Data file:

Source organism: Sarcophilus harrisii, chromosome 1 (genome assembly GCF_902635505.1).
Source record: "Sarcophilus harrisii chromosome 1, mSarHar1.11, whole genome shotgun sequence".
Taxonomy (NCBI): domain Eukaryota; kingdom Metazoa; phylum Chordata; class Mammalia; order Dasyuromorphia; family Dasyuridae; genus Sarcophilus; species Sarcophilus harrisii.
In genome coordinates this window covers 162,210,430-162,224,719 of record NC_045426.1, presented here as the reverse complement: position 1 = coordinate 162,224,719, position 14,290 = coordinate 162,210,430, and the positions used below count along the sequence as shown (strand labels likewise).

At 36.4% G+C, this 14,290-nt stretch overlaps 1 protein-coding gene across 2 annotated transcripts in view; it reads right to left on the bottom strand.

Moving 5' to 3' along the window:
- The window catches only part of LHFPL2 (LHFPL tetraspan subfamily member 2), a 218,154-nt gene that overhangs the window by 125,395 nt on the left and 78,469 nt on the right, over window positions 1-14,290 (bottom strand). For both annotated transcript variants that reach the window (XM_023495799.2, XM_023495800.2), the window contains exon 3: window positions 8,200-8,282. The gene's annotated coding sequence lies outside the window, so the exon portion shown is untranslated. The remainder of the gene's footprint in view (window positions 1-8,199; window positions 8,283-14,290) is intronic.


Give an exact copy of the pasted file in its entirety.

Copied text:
Source organism: Sarcophilus harrisii, chromosome 1 (genome assembly GCF_902635505.1).
Source record: "Sarcophilus harrisii chromosome 1, mSarHar1.11, whole genome shotgun sequence".
Taxonomy (NCBI): domain Eukaryota; kingdom Metazoa; phylum Chordata; class Mammalia; order Dasyuromorphia; family Dasyuridae; genus Sarcophilus; species Sarcophilus harrisii.
In genome coordinates this window covers 162,210,430-162,224,719 of record NC_045426.1, presented here as the reverse complement: position 1 = coordinate 162,224,719, position 14,290 = coordinate 162,210,430, and the positions used below count along the sequence as shown (strand labels likewise).

At 36.4% G+C, this 14,290-nt stretch overlaps 1 protein-coding gene across 2 annotated transcripts in view; it reads right to left on the bottom strand.

Moving 5' to 3' along the window:
- The window catches only part of LHFPL2 (LHFPL tetraspan subfamily member 2), a 218,154-nt gene that overhangs the window by 125,395 nt on the left and 78,469 nt on the right, over window positions 1-14,290 (bottom strand). For both annotated transcript variants that reach the window (XM_023495799.2, XM_023495800.2), the window contains exon 3: window positions 8,200-8,282. The gene's annotated coding sequence lies outside the window, so the exon portion shown is untranslated. The remainder of the gene's footprint in view (window positions 1-8,199; window positions 8,283-14,290) is intronic.